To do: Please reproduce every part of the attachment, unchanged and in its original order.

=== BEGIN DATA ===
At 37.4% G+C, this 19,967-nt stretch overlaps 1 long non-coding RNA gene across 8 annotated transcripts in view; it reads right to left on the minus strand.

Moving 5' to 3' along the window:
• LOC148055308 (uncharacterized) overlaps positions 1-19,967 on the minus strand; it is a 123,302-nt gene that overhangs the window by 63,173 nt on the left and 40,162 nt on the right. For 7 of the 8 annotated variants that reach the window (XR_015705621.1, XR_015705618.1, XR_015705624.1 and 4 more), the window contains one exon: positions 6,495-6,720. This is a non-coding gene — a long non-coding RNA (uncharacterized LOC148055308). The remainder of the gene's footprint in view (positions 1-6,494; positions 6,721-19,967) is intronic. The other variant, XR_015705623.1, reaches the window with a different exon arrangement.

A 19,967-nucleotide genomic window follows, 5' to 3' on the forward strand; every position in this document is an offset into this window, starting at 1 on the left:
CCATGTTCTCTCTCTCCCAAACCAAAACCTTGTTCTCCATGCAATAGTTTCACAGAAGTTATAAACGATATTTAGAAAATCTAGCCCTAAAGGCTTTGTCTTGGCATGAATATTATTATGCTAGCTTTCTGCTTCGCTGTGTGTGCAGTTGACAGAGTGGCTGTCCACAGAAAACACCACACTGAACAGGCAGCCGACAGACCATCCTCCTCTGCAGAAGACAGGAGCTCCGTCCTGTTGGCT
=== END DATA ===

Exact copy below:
At 37.4% G+C, this 19,967-nt stretch overlaps 1 long non-coding RNA gene across 8 annotated transcripts in view; it reads right to left on the minus strand.

Moving 5' to 3' along the window:
• LOC148055308 (uncharacterized) overlaps positions 1-19,967 on the minus strand; it is a 123,302-nt gene that overhangs the window by 63,173 nt on the left and 40,162 nt on the right. For 7 of the 8 annotated variants that reach the window (XR_015705621.1, XR_015705618.1, XR_015705624.1 and 4 more), the window contains one exon: positions 6,495-6,720. This is a non-coding gene — a long non-coding RNA (uncharacterized LOC148055308). The remainder of the gene's footprint in view (positions 1-6,494; positions 6,721-19,967) is intronic. The other variant, XR_015705623.1, reaches the window with a different exon arrangement.

A 19,967-nucleotide genomic window follows, 5' to 3' on the forward strand; every position in this document is an offset into this window, starting at 1 on the left:
CCATGTTCTCTCTCTCCCAAACCAAAACCTTGTTCTCCATGCAATAGTTTCACAGAAGTTATAAACGATATTTAGAAAATCTAGCCCTAAAGGCTTTGTCTTGGCATGAATATTATTATGCTAGCTTTCTGCTTCGCTGTGTGTGCAGTTGACAGAGTGGCTGTCCACAGAAAACACCACACTGAACAGGCAGCCGACAGACCATCCTCCTCTGCAGAAGACAGGAGCTCCGTCCTGTTGGCT